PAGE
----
Your City May Not Permit Right-on-Red Turns for Long

More are looking closely at prohibiting the practice after spike in accidents with pedestrians, cyclists
By Newser Editors and Wire Services
Posted Nov 4, 2023 9:00 AM CDT
Move to Ban Right-on-Red Turns Is a Polarizing One
A sign is seen indicating to drivers that right turns on red aren't allowed within city limits in New York on Thursday.   (AP Photo/Peter K. Afriyie)

A dramatic rise in accidents killing or injuring pedestrians and bicyclists has led to a myriad of policy and infrastructure changes, but moves to ban right-on-red turns have drawn some of the most intense sentiments on both sides, per the AP. The City Council in Washington, DC, last year approved a right-on-red ban that takes effect in 2025. New Chicago Mayor Brandon Johnson's transition plan called for "restricting right turns on red," but his administration hasn't provided specifics. The college town of Ann Arbor, Michigan, now prohibits right turns at red lights in the downtown area. Meanwhile, San Francisco leaders recently voted to urge their transportation agency to ban turning right on red across the city, and other major cities like Los Angeles, Seattle, and Denver have looked into bans as well.

"Drivers should not have the option to decide for themselves when they think it's safe," says Chicago-area resident Sophee Langerman, 26. "People are busy. People are distracted." However, critics argue that banning right on red will not only inconvenience motorists but also slow down commuter buses and deliveries. And Jay Beeber, executive director for policy at the National Motorists Association, an advocacy organization for drivers, called it a "fallacy" to assume such blanket bans would make streets safer. He cited an upcoming study by his association that analyzed California crash data from 2011 to 2019 and found that drivers turning right on red accounted for only about one pedestrian death and less than one bicyclist death statewide every two years.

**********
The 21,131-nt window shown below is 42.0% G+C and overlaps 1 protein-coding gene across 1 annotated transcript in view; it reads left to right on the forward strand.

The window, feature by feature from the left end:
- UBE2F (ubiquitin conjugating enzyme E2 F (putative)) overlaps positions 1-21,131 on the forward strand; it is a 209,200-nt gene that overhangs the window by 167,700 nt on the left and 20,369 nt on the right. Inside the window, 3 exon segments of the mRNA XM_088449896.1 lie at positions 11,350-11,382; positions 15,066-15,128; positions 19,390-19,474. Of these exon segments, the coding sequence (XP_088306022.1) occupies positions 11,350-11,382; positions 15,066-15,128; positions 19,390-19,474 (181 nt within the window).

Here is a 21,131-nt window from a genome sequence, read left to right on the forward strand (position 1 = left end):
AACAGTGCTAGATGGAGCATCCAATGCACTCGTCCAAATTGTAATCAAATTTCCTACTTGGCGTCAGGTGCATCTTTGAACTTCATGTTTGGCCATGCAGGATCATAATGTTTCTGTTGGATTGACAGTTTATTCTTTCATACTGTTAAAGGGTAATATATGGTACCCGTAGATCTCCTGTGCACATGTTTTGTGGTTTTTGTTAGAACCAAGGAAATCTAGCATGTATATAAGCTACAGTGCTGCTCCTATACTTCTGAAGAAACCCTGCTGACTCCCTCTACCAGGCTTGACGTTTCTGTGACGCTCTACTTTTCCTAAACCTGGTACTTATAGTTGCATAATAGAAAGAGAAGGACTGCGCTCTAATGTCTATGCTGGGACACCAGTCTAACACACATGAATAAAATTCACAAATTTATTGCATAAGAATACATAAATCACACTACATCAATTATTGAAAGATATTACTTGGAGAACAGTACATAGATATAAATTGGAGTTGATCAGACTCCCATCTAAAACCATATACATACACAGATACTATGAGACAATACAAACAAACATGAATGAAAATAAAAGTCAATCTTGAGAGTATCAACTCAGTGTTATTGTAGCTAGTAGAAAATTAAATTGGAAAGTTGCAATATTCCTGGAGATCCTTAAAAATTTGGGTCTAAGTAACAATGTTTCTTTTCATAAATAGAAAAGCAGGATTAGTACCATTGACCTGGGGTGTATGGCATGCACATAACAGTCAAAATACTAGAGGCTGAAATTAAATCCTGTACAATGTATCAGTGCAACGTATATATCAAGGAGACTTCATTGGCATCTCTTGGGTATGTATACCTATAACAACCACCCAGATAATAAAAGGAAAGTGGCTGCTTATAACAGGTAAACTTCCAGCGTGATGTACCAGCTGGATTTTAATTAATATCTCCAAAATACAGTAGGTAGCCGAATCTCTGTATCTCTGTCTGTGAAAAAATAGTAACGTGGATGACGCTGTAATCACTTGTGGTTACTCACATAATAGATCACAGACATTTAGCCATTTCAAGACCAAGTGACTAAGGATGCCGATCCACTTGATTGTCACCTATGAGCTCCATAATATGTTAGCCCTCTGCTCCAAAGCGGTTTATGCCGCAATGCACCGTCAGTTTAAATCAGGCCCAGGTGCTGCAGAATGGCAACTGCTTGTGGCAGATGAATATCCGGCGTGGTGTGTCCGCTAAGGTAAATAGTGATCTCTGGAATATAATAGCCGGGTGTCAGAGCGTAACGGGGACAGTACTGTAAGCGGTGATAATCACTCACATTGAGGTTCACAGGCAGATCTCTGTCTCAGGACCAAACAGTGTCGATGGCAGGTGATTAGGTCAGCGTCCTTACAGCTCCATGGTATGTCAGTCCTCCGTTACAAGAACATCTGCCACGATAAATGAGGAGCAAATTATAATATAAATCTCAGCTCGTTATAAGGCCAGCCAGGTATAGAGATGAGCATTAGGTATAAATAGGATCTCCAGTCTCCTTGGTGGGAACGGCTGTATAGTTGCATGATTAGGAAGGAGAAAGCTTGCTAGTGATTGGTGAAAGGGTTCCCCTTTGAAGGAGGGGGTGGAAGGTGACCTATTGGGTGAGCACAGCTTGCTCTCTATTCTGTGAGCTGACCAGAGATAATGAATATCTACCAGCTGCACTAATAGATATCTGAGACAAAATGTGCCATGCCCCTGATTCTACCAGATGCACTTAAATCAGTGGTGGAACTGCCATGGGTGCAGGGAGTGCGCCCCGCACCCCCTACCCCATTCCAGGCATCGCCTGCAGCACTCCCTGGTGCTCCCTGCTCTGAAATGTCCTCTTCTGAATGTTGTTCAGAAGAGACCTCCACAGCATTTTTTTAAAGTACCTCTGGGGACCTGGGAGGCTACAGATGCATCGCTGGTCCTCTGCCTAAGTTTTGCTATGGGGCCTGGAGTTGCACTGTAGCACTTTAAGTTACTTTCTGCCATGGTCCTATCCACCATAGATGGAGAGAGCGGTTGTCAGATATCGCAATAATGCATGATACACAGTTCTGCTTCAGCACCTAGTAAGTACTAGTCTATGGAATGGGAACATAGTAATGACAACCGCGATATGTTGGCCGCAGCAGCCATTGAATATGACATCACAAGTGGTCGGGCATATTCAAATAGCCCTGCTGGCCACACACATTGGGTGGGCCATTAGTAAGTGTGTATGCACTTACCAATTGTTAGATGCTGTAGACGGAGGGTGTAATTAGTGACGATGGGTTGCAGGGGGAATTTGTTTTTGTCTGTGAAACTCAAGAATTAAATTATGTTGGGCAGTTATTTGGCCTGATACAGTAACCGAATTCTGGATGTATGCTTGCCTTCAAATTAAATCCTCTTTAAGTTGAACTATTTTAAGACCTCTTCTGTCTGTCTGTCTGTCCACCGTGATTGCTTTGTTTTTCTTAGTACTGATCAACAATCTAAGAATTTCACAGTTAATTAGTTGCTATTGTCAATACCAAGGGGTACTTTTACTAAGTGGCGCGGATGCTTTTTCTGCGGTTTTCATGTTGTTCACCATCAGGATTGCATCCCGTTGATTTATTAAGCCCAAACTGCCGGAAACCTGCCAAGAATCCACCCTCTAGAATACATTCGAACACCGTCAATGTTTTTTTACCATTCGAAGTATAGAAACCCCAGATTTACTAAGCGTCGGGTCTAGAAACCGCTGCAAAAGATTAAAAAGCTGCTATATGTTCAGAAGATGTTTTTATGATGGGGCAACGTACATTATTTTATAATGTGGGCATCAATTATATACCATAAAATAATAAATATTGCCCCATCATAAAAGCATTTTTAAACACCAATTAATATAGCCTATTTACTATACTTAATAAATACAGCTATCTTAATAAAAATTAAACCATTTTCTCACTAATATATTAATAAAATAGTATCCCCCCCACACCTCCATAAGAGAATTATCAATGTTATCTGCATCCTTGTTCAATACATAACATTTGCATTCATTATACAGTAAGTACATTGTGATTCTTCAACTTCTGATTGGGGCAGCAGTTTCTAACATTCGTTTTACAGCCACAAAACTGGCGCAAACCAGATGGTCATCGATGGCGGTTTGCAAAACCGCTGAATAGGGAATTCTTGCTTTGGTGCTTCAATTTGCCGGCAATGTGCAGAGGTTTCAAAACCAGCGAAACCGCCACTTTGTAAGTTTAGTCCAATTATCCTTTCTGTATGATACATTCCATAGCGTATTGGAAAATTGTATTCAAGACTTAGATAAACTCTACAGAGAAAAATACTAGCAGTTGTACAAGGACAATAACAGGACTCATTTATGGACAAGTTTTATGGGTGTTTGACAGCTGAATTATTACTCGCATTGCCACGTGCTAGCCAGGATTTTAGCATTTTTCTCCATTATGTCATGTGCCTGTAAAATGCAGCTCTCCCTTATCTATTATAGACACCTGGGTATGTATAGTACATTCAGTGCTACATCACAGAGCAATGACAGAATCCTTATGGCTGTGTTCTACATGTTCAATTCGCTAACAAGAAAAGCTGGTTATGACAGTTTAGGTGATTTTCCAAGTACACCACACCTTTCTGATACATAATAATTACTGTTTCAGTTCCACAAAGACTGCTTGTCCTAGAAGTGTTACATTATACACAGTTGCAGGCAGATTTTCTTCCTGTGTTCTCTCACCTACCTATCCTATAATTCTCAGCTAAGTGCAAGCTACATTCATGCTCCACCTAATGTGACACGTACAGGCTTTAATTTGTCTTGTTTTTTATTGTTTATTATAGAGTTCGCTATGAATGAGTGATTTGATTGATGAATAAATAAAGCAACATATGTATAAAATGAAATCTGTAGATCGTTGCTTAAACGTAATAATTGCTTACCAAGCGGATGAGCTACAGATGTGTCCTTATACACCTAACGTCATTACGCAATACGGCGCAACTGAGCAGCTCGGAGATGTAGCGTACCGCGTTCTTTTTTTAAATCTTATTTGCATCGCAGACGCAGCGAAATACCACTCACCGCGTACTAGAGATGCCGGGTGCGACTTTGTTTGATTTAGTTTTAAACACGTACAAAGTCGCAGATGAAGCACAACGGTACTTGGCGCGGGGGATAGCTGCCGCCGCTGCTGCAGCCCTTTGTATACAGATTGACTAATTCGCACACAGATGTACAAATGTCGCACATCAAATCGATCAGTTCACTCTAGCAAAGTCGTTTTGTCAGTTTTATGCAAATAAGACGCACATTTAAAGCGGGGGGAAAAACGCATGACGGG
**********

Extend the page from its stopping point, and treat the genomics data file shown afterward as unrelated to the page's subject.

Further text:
The US is one of just a few major countries that generally allow right turns on red. There are no recent nationwide studies of how many people are hurt or killed by right-turning drivers. Turning right on red has never been allowed across most of New York City, but it was the default policy practically everywhere else in the US, until last year's vote in the nation's capital. Safety advocates who pushed for the change in DC are bracing for blowback from drivers, particularly if the city also allows the so-called Idaho stop, in which cyclists are permitted to go through a red light after stopping to make sure the coast is clear. "It doesn't make sense to treat cars and bikes the same," said Jonathan Kincade of the Washington Area Bicyclist Association. "They're not the same vehicle, and we've seen the outcomes of that." Much more here.

(More traffic light stories.)

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